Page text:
Young and Matured Henry Cowell with his music note.
 
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It is not clear whether HC preferred the winds in movement 1 with
or without hom. The first performances in Los Angeles and New York
were with horn; but the holograph score has no hom part.
 F Here the circumstances of A Composition anticipated exacdy the ones
the piano concerto (no. 440) would face five years later. In each in-
stance the "world premiere" omitted 1 of 3 movements?but A Com-
postion at least did not have to wait 48 years for a complete perfor-
mance on U.S. soil. Movements 1 and 2 were played at the Biltmore
Hotel, Los Angeles, 9 Jan 1926, Winifred Hooke the soloist, with
Adolph Tandler and his Litde Symphony. At Aeolian Hall, New York,
 2Feb 1926, all 3 movements were played, with HC the soloist and
Lamar Stringfield the conductor of a pick-up group that included some
of the top names among New York instrumentalists.
 M (a) Ink full score, paged as above, positive photostats at LC and
NYPL
(b) Pencil sketches of movements 2 (4p) and 3 (lOp), plus 8 parts.
The movement-3 pages are all headed "String Concerto," ap-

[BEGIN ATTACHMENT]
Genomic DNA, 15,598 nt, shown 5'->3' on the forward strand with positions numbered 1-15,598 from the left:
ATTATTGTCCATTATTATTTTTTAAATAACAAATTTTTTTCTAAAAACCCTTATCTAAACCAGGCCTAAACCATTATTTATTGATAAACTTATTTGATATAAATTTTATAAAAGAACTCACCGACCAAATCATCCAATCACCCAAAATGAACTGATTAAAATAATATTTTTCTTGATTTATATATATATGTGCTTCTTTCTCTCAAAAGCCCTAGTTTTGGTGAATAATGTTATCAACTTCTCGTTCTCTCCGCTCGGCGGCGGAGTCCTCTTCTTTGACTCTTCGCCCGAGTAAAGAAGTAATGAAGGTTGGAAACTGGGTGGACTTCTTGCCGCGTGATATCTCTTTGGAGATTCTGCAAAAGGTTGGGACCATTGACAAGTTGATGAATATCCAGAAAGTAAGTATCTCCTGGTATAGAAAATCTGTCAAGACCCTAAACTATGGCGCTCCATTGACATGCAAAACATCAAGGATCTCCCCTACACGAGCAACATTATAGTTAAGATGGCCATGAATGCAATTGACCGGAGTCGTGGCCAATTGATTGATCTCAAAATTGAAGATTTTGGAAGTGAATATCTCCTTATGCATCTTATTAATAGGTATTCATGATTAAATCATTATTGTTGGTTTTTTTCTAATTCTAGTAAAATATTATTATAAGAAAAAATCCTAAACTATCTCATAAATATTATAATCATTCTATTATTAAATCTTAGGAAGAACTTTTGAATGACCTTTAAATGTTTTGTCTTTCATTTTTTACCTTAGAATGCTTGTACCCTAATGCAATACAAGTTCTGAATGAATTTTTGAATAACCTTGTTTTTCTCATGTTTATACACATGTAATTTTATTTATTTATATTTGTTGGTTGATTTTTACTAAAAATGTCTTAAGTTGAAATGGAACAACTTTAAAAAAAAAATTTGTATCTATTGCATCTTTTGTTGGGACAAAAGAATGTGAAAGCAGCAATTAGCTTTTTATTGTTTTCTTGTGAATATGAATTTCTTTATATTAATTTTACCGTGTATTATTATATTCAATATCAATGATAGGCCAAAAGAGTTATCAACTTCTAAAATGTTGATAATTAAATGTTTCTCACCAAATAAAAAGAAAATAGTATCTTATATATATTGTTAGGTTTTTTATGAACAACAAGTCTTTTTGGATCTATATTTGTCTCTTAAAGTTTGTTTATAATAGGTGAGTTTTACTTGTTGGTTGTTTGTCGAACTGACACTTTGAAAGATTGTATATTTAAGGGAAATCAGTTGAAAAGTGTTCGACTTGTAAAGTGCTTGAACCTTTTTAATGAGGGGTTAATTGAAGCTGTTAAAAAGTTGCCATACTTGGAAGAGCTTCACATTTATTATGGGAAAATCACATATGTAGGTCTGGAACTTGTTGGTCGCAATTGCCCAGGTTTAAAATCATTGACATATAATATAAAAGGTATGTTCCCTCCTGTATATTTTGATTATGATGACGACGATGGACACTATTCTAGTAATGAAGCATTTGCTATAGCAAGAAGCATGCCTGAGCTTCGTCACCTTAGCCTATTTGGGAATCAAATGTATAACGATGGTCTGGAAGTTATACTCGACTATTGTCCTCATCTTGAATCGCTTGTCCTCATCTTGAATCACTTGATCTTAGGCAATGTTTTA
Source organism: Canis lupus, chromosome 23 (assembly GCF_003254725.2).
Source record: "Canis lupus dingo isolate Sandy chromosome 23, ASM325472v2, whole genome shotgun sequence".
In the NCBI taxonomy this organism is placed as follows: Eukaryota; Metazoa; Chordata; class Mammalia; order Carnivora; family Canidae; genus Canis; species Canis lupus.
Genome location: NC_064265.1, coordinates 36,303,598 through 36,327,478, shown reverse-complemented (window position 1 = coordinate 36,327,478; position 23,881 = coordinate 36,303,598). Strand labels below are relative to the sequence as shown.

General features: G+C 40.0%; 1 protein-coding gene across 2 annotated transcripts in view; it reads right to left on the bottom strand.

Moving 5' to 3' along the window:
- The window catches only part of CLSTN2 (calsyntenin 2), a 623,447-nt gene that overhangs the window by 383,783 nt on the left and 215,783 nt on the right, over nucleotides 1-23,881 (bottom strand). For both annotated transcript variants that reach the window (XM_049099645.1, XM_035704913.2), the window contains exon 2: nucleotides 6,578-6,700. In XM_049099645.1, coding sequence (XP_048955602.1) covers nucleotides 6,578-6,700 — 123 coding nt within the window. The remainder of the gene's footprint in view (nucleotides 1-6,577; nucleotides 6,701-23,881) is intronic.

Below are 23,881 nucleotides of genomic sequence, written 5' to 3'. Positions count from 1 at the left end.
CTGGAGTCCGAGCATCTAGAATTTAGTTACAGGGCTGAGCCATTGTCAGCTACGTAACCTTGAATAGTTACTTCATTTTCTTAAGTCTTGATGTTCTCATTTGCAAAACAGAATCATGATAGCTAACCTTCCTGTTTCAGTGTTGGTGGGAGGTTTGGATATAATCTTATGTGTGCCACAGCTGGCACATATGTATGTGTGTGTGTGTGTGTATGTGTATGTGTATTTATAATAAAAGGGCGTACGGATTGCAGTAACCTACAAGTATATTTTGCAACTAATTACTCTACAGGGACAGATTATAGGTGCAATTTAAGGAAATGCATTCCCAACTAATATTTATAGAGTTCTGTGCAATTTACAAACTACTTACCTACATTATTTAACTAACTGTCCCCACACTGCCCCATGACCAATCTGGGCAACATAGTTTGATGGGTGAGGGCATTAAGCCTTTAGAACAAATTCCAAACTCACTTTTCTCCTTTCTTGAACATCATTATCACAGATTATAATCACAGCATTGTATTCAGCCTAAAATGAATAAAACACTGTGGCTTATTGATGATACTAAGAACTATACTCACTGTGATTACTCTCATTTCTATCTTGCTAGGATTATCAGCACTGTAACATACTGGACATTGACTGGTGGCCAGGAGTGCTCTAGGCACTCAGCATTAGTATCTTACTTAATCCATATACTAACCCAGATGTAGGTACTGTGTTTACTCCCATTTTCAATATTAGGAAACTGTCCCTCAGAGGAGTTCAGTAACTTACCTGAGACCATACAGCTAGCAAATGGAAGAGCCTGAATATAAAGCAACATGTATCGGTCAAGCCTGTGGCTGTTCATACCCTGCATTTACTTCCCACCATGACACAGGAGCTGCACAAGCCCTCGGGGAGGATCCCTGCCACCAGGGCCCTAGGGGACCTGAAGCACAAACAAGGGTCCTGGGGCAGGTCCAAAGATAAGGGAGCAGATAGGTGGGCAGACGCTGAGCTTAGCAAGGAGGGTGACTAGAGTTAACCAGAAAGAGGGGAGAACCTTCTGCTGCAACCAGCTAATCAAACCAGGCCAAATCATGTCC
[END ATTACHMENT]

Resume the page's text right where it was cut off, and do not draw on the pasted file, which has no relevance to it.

parendy HC's early working tide.
 P Score (20p) and parts (no hom) on rental from Peters
 C This composition is unusual not only for its solo "instrument" and for
the three different accompaniments employed in the 3 movements,
but also?as David Tudor pointed out in 1980?for its paternal rela-
tionships. Its opening movement, the first composed, served for a while
in its embryonic stage as the "string concerto" listed by HC in 1924
as CD 294; for 3 years it was the first movement of A Composition;
then it became the first movement of the Concerto for Piano and
Orchestra completed in March 1928 (no. 440). Its second movement,
arranged as a duet for struck and swept strings, became the Duett
to St. Cecilia (no. 406/2a). As in Ensemble (no. 380), HC seems here
to show a certain unsureness or perhaps fluidity in his thinking about
instruments and his writing for them. In "ensemble" and "composi-
tion" he chose the vaguest and most general terms he could find for
what he was writing.
406/2a Duett to St. Cecilia [for piano strings]
[No tempo mark]
 D "For Mrs. Casserly." SRC in a marginal note explains that Mrs. Jack
Casserly was a well-known San Francisco patron of music who at the
time (1925 or 1926, according to HC via SRC*s note on p2) was study-
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